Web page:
What is important when creating art?
Some people would say “an imagination”
Some people would say “the right tools or ingredients”
Some people would say “contrast”
What is art? To me… It is something that is done to bring beauty to our attention.
A concerto played by a violinist over an orchestra
A black and white photo of a small Indian girl smiling in the rain
A sculpture of dolphins jumping in tandem
A plate of carefully adorned delicacies
As a father with less free time than a squirrel two days before hibernation, I have realized an internal contradiction: I want to spend equal time looking at & watching my son as well as holding him, that I find myself rather doing neither at times. I imagine myself as a painter staring at a canvas, torn between adding another brushstroke and being preoccupied with observing the unfolding masterpiece before him. This crossroads is not healthy and it is certainly not a landing pad for peaceful living. The biggest downfall of an artist is to rely on previous work to sustain oneself.
True art is not formed by fear. True art is always unfolding.
This type of stagnation goes against how God created us. “Great is His faithfulness; his mercies begin afresh each morning.” Lamentations 3:23. Psalm 96 starts by saying “Sing a new song to the Lord!”
When I hear the word “art” the strongest correlation in my mind is with oil paintings. Must be something in the way I was brought up. You’d think I’d think “music” being a musician…nevertheless, I believe we would all benefit from viewing our lives as a constant art form. Asking internal/metaphorical questions such as: “What colors am I using today to compose my art/life?” “Have I thought about what others will see when they see my life/art?” “Is my life painting flowers or storm clouds?”
Two of the most important concepts in visual art are PERSPECTIVE and LIGHT. These two, when used effectively can be the foundation of a true masterpiece.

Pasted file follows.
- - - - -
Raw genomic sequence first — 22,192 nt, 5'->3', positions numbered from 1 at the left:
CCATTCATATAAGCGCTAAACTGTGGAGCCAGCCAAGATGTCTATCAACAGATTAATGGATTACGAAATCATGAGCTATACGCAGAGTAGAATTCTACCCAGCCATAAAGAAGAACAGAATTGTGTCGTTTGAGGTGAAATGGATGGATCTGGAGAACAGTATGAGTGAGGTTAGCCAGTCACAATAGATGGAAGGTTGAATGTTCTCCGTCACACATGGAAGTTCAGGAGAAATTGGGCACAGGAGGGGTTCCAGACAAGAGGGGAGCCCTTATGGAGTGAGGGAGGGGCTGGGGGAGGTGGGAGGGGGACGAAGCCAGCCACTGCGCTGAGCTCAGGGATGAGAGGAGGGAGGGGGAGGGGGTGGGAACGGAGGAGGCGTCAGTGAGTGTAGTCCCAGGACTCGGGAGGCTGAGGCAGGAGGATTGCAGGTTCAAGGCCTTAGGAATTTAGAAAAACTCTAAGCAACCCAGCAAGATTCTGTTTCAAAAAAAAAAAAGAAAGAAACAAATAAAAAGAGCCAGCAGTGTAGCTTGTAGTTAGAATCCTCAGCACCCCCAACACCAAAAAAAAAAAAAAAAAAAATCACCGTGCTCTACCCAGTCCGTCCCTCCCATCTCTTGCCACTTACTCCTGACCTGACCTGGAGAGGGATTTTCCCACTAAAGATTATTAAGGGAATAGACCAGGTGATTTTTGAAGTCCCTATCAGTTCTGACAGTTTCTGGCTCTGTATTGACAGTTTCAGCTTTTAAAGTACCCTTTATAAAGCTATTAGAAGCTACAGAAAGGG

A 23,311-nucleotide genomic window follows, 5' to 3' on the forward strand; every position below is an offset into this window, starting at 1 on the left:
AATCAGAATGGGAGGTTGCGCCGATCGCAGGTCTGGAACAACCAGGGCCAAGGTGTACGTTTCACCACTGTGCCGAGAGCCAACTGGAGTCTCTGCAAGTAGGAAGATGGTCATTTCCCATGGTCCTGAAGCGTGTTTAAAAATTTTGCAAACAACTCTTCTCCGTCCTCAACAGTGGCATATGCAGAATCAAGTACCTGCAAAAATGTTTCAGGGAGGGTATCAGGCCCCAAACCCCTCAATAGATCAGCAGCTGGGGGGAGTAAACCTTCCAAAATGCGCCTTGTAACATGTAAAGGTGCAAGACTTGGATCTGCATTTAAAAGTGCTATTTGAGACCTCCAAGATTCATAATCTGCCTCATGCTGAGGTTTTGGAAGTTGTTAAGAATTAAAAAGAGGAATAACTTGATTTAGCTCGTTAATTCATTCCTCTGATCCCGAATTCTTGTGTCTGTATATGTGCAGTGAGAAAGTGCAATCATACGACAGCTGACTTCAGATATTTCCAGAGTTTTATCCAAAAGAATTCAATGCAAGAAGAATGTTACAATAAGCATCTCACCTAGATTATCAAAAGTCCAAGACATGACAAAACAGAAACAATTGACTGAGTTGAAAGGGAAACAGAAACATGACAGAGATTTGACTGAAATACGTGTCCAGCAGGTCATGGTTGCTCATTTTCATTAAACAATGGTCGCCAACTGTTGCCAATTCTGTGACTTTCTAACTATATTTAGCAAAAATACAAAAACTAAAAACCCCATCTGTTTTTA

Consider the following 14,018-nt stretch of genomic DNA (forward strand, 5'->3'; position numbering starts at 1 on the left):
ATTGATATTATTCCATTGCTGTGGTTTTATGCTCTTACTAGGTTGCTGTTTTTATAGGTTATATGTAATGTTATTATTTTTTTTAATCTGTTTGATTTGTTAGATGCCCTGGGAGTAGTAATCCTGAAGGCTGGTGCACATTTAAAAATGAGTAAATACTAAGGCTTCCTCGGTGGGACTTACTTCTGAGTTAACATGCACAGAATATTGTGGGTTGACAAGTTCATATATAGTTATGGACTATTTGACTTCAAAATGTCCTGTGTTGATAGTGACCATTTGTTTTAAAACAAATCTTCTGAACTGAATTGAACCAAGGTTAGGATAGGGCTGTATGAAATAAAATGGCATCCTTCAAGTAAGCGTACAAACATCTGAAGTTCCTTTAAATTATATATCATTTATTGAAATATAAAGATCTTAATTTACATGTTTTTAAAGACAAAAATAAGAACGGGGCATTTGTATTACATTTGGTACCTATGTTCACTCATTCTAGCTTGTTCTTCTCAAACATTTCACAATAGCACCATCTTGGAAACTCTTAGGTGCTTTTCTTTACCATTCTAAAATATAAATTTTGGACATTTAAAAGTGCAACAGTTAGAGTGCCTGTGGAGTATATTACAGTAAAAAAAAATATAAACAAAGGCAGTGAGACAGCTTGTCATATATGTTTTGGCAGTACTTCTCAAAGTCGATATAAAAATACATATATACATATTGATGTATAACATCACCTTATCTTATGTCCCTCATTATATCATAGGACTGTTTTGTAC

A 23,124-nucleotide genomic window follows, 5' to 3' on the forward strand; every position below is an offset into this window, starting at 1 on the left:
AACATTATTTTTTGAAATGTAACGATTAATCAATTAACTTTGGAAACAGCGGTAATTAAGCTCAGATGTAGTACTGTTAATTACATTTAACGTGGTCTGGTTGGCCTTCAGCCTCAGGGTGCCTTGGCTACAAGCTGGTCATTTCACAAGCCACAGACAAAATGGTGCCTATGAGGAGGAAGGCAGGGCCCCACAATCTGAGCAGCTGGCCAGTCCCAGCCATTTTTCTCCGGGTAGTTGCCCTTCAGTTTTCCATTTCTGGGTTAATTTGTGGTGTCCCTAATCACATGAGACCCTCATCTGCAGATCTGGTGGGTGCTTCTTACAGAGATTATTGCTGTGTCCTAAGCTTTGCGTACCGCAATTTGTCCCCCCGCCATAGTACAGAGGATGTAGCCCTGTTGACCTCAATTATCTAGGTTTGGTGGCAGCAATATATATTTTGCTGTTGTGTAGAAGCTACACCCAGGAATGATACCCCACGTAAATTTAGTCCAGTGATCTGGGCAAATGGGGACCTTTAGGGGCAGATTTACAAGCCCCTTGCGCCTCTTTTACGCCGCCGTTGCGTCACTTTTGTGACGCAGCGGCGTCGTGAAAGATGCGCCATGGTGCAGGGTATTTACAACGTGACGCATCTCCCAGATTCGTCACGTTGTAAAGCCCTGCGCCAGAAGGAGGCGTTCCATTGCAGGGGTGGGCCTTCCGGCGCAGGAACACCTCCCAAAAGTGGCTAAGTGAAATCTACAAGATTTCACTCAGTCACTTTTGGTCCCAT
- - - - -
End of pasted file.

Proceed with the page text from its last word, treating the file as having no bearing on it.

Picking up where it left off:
Perspective dictates how we see life/art. It may be the view of the artist, the view of the subject, an imagined depiction of something unseen. But, it is also how we decipher foreground and background. Without perspective, the individual aspects of a composition become lost. Without a healthy view of who we are, the best things of who we are become lost in our most unrelenting flaws. In a painting of a solitary buffalo, there may be trees far off in the background, but a great artist will bring subtle importance to the subject. If I long to see my life as a developing work, looking long in to the future then I should be concerned if my “painting” is starting to look like a zoomed-in pointillism of an ant farm.
Light establishes what we see in life/art. No matter what the perspective, light solidifies our focal point. Our lives are naturally drawn to the light. In fact, it was the first thing God created! Light reveals depth, reveals color, reveals what shadows hide. In short, being full of light is like being the neighbor that everyone wants to have.
The way light is found in our life/art will dictate how realistic and natural our “painting” looks. If we try to control light too much, those looking in on our artwork will see something convoluted and false. The easiest way to know if a photo has been “photo-shopped” is to find inconsistency in the way light is cast on individuals or objects in a picture. It is easy to notice someone who is trying to edit/modify/filter their life so that outsiders see what one wants them to see. God wants us to live a #nofilter life. Let Him be the light in your art and He will reveal beauty with each brushstroke you make.
In the art of life, ask yourself “what is my perspective, and where is the light?”
Then DO something about it.